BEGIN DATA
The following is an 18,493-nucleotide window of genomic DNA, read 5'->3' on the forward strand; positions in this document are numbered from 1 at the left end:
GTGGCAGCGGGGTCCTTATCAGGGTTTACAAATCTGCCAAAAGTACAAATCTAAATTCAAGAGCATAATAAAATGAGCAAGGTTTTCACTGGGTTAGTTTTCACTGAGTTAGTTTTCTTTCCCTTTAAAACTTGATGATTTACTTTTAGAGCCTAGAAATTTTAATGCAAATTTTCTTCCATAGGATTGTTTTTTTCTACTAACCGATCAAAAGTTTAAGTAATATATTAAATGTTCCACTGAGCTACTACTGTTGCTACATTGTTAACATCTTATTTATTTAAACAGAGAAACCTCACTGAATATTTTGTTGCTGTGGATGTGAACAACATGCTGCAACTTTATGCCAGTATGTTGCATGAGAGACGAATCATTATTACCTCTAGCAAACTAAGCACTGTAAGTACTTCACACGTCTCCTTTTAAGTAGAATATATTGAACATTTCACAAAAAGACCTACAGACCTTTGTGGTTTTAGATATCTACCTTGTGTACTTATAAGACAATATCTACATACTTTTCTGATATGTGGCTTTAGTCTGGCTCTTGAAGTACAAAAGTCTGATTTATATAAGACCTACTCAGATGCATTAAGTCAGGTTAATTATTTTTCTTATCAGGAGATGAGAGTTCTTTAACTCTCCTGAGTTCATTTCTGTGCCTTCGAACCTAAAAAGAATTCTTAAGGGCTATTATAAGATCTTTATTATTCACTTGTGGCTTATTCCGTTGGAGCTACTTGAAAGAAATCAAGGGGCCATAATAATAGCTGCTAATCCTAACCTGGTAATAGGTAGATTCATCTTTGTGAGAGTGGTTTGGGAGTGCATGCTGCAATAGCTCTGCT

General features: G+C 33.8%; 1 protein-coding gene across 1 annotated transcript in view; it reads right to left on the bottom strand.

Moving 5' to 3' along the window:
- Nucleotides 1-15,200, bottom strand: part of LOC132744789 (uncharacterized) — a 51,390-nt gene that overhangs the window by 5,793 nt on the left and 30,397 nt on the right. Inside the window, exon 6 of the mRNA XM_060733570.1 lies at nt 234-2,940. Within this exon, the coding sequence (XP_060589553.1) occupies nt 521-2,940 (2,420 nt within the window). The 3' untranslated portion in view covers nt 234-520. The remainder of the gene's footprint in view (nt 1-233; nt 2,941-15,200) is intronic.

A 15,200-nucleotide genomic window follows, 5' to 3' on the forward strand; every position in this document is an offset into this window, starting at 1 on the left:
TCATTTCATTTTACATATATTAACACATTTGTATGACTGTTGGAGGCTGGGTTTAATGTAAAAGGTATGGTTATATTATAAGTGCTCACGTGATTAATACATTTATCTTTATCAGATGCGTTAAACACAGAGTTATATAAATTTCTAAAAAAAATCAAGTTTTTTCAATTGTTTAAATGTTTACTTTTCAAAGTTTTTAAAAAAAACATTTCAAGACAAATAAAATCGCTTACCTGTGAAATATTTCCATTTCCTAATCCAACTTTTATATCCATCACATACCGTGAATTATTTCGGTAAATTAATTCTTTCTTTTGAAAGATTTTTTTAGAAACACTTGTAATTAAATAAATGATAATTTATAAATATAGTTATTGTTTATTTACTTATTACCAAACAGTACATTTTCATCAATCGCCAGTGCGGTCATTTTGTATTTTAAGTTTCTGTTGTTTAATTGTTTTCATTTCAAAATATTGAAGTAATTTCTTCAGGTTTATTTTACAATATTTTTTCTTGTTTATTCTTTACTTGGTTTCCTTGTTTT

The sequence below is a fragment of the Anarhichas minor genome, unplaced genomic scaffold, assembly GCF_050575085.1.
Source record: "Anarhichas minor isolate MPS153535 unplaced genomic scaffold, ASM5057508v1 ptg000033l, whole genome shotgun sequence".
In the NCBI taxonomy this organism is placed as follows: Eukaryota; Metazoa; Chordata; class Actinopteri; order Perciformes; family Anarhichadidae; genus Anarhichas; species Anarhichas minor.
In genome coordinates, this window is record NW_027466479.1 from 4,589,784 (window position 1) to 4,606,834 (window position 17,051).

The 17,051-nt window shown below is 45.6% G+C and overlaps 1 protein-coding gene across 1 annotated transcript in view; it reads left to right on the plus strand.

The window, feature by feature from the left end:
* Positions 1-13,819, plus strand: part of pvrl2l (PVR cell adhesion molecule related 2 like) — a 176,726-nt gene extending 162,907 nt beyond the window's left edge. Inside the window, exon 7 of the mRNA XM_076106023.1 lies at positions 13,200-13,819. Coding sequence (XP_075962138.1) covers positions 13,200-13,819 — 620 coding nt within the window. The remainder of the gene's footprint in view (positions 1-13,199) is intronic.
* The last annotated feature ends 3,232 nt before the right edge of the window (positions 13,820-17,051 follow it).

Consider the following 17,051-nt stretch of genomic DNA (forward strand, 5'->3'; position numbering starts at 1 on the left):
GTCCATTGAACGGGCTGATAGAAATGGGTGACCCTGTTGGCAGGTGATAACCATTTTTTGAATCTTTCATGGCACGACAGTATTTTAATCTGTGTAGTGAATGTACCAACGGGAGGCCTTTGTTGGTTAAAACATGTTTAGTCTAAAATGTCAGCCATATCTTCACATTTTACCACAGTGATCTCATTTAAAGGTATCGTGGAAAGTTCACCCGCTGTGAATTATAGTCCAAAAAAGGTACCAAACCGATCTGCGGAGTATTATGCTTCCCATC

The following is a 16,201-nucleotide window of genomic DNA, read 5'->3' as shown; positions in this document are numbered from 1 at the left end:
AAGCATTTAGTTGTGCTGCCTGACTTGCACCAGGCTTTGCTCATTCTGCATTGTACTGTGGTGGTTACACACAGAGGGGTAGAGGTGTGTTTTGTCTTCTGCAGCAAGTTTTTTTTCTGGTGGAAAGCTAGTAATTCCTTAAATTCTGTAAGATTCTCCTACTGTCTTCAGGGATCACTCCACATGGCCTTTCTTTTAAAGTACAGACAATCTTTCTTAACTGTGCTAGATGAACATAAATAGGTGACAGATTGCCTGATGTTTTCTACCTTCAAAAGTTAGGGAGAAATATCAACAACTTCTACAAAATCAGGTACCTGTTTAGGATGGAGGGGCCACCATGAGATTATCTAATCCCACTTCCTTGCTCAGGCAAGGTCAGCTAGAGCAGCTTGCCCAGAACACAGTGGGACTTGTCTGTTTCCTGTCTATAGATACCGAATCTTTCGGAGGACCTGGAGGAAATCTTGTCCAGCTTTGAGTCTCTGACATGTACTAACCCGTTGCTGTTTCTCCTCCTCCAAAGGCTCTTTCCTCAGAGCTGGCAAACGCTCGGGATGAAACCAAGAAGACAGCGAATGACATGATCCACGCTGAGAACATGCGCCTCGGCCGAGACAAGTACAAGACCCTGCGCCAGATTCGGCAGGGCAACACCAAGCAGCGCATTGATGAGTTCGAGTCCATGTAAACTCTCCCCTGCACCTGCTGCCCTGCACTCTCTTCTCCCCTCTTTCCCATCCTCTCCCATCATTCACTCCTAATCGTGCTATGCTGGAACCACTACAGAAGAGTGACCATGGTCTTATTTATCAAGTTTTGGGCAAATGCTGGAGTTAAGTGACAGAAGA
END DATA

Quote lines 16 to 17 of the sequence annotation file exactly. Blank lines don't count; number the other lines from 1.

Consider the following 17,051-nt stretch of genomic DNA (forward strand, 5'->3'; position numbering starts at 1 on the left):
GTCCATTGAACGGGCTGATAGAAATGGGTGACCCTGTTGGCAGGTGATAACCATTTTTTGAATCTTTCATGGCACGACAGTATTTTAATCTGTGTAGTGAATGTACCAACGGGAGGCCTTTGTTGGTTAAAACATGTTTAGTCTAAAATGTCAGCCATATCTTCACATTTTACCACAGTGATCTCATTTAAAGGTATCGTGGAAAGTTCACCCGCTGTGAATTATAGTCCAAAAAAGGTACCAAACCGATCTGCGGAGTATTATGCTTCCCATC